Economies of scale on such a large launch program could be as high as 90% (if a learning factor of 30% could be achieved for each doubling of production) over the cost of a single launch today. In addition, there would be the cost of an assembly area in LEO (which could be spread over several power satellites), and probably one or more smaller one(s) in GEO. The costs of these supporting efforts would also contribute to total costs.

So how much money could an SPS be expected to make? For every one gigawatt rating, current SPS designs will generate 8.75 terawatt-hours of electricity per year, or 175 TW•h over a twenty-year lifetime. With current market prices of $0.22 per kW•h (UK, January 2006) and an SPS's ability to send its energy to places of greatest demand (depending on rectenna siting issues), this would equate to $1.93 billion per year or $38.6 billion over its lifetime.

The example 4 GW 'economy' SPS above could therefore generate in excess of $154 billion over its lifetime. Assuming facilities are available, it may turn out to be substantially cheaper to recast on-site steel in GEO, than to launch it from Earth. If true, then the initial launch cost could be spread over multiple SPS lifespans.

"Ilmu Pengetahuan dan Teknologi Canggih dapat kita kuasai bersama asal kita dapat bekerja bersama-sama"

Extraterrestrial materials

Gerard O'Neill, noting the problem of high launch costs in the early 1970s, proposed building the SPS's in orbit with materials from the Moon. Launch costs from the Moon are about 100 times lower than from Earth, due to the lower gravity. This 1970s proposal assumed the then-advertised future launch costing of NASA's space shuttle. This approach would require substantial up front capital investment to establish mass drivers on the Moon.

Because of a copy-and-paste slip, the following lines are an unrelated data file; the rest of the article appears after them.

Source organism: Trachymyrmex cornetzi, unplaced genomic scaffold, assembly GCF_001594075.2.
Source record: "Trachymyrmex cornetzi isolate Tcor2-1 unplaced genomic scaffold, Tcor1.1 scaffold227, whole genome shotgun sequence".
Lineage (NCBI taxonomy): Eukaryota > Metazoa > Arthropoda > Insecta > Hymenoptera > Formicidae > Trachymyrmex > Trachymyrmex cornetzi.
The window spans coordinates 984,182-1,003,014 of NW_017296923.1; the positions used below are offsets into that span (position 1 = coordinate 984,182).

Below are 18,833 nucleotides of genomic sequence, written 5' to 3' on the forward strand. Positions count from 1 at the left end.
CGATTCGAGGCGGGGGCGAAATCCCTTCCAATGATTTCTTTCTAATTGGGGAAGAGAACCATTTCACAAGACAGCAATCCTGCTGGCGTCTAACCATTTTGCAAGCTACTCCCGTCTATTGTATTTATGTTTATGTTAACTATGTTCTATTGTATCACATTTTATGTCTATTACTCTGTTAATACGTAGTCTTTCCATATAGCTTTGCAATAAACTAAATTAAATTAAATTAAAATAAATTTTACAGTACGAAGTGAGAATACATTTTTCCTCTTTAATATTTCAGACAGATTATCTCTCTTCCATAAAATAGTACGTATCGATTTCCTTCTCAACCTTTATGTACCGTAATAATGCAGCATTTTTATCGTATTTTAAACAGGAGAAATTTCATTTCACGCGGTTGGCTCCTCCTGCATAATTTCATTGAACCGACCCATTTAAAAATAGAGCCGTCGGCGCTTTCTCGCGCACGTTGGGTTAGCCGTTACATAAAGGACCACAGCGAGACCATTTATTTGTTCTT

Nevertheless, on 30 April 1979, the Final Report ("Lunar Resources Utilization for Space Construction") by General Dynamics' Convair Division, under NASA contract NAS9-15560, concluded that use of lunar resources would be cheaper than terrestrial materials for a system of as few as thirty Solar Power Satellites of 10GW capacity each.

In 1980, when it became obvious NASA's launch cost estimates for the space shuttle were grossly optimistic, O'Neill et al published another route to manufacturing using lunar materials with much lower startup costs This 1980s SPS concept relied less on human presence in space and more on partially self-replicating systems on the lunar surface under telepresence control of workers stationed on Earth. Again, this proposal suffers from the current lack of such automated systems on Earth, much less on the Moon.

Asteroid mining has also been seriously considered. A NASA design study evaluated a 10,000 ton mining vehicle (to be assembled in orbit) that would return a 500,000 ton asteroid 'fragment' to geostationary orbit. Only about 3000 tons of the mining ship would be traditional aerospace-grade payload. The rest would be reaction mass for the mass-driver engine; which could be arranged to be the spent rocket stages used to launch the payload.

Assuming, likely unrealistically, that 100% of the returned asteroid was useful, and that the asteroid miner itself couldn't be reused, that represents nearly a 95% reduction in launch costs. However, the true merits of such a method would depend on a thorough mineral survey of the candidate asteroids; thus far, we have only estimates of their composition. There has been no such survey. Once built, NASA's CEV should be capable of beginning such a survey, Congressional money and imagination permitting.

"Kita harus kembali ke dasar pembangunan, BACK TO BASIC!, untuk penghematan Energi, jangan segan kembali ke hal-hal bermanfaat yg sudah disediakan oleh pemerintah sebelumnya. Pernah dibuat prototipe kapal yg memanfaatkan energi angin, energi sinar matahari, jangan disia-siakan."

Kunjungi Juga:

Indonesian Space Sciences & Technology School

Indonesian University Space Research Association

Semoga Bermanfaat

To Be Continued